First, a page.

At Jefferson County PWSD No. 12, we are committed to providing safe, high quality water services to our community, while maintaining a standard of excellence in customer service and environmental conservation. We are an equal opportunity provider.
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June 08, 2017
PWSD No. 12 will begin changing out all water meters in our District beginning in late June. Our current meters are at, or past, their life expectancy for accurate readings. The new meters will have a slightly larger sensor on the lid than the current ones, so please use caution when mowing or plowing snow.
Our new meters will be read electronically, from one of our trucks, and will retain hourly reads for 90 days. This will assist us in identifying customers' leaks and high usage.
The change-out will typically take between five and ten minutes per customer and could possibly result in cloudy water for a few moments. Please let your water run for a short time to purge any air from...
September 01, 2017
Hurricane Harvey, now downgraded to tropical depression Harvey, dumped 50 inches of rain on parts of the Texas coast this week. This epic storm has wreaked havoc on a large swath of the southwest and left destruction and devastation in its wake. When a large low pressure system moving in from the sea runs smack dab into a high pressure system over the coast, it’s a recipe for a natural disaster. Counter-clockwise circulating air vacuums up moisture from the Gulf, and all that warm, moist air rising up must eventually come down. And come down it did. “Harvey came inland about 200 miles south of Houston, and the outer rain bands pushed into Houston on Saturday. . . Houston lies a few dozen feet above sea level, and during normal rainfall residential yards drain into streets, streets drain into bayous, and bayous carry water into Galveston Bay and the Gulf of Mexico.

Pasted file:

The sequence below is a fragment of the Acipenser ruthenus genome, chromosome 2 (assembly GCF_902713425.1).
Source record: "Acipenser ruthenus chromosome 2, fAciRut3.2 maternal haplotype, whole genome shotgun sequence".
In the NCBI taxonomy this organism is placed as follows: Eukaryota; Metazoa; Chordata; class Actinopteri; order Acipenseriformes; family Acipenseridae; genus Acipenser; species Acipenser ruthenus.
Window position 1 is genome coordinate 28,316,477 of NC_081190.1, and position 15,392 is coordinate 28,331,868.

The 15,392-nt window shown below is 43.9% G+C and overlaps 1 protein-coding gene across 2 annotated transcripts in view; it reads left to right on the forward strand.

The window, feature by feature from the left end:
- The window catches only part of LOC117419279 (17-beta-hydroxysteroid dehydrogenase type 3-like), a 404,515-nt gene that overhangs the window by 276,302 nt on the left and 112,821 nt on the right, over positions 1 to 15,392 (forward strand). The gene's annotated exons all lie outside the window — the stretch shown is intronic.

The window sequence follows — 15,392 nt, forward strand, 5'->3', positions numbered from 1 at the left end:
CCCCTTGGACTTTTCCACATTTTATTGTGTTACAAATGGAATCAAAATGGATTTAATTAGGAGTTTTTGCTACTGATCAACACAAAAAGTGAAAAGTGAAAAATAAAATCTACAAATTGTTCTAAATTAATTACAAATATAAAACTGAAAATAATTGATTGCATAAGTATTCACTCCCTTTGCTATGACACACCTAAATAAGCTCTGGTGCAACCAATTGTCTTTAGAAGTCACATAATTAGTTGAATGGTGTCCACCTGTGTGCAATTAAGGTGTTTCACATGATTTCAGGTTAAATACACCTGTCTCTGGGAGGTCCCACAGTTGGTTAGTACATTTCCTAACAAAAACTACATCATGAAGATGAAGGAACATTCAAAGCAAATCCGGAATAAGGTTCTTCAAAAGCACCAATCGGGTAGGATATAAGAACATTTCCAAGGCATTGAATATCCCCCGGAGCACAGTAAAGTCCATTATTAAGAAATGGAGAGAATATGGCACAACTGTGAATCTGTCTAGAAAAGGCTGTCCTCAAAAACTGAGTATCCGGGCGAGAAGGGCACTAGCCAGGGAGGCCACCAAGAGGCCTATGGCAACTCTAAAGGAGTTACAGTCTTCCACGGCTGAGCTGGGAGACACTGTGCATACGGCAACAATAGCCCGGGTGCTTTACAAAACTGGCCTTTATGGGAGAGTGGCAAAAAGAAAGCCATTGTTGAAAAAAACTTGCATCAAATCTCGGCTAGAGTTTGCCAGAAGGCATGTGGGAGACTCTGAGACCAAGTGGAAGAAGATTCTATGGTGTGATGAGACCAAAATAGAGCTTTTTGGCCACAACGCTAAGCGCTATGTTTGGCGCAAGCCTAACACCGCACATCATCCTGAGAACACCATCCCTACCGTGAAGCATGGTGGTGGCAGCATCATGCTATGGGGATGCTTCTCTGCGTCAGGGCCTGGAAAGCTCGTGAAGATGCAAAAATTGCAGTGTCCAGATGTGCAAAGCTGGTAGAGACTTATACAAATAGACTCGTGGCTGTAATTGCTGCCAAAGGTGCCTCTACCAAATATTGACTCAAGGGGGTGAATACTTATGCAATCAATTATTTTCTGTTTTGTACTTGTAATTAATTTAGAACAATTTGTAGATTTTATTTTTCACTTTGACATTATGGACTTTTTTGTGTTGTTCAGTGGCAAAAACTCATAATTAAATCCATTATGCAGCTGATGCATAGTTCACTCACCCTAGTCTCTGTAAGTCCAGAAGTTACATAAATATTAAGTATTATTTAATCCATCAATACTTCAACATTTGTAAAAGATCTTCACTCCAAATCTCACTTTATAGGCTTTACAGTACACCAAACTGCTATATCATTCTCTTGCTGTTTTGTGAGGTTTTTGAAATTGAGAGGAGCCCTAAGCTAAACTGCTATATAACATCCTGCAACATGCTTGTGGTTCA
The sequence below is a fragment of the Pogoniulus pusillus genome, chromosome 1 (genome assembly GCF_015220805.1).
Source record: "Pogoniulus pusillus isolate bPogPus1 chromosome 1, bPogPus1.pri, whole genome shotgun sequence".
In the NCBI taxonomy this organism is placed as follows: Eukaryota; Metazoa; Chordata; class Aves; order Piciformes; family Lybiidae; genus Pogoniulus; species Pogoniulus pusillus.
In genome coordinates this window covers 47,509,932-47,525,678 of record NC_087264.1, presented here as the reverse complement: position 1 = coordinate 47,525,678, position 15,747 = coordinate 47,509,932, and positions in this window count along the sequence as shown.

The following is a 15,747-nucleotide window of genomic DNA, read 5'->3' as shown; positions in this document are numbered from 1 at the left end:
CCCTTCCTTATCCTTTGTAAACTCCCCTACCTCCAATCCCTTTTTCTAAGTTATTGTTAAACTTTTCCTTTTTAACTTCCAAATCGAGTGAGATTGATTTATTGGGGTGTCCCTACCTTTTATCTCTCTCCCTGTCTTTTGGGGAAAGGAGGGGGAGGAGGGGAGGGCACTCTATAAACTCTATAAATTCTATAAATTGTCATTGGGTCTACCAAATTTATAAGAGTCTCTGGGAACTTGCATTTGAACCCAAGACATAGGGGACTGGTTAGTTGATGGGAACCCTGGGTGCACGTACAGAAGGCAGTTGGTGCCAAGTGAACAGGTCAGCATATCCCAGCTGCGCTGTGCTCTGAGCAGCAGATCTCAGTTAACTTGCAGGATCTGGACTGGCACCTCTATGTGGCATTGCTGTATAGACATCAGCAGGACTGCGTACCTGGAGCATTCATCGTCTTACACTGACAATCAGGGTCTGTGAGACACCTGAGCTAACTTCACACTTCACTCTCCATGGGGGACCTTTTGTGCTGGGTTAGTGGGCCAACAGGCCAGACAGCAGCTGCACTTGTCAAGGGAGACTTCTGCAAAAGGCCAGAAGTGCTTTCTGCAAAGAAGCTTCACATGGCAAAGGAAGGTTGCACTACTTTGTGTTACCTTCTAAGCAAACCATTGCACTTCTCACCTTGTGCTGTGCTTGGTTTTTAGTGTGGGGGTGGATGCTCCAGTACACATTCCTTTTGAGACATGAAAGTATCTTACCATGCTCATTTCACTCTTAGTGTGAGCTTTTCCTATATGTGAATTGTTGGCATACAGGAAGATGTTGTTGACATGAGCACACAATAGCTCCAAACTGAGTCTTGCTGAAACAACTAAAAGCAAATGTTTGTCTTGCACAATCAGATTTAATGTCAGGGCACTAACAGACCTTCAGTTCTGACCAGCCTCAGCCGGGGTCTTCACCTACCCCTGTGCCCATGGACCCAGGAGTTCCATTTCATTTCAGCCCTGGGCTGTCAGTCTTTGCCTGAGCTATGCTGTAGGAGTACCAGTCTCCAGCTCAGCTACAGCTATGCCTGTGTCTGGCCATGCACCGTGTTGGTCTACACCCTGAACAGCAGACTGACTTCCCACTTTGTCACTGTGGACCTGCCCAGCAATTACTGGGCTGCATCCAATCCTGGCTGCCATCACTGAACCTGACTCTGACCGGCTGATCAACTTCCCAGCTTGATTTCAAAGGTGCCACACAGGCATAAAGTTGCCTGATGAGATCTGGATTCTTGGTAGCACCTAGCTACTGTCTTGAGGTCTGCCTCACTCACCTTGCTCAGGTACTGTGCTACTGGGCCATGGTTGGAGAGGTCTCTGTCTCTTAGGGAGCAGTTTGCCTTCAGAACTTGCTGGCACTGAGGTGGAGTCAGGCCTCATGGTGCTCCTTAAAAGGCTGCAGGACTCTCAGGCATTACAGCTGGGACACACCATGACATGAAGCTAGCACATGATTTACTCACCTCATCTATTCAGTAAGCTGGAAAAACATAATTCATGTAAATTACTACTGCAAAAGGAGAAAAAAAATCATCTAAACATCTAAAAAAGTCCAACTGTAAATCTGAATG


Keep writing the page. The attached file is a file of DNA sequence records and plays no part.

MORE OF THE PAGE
But this was not normal rainfall; it was extreme tropical rainfall. Meteorologists measure rainfall rates in inches per hour at a given location. A rainfall rate of 0.5 inches per hour is heavy, while anything above 2.0 inches per hour is intense (you'd probably stop your car on a highway, pull over, and wait out the passing storm). [In the Houston area], from 11pm to 1am that night, 10.6 inches of rain fell, about as much rainfall as New York City gets from October through December. That happened in two hours. Ars Technica
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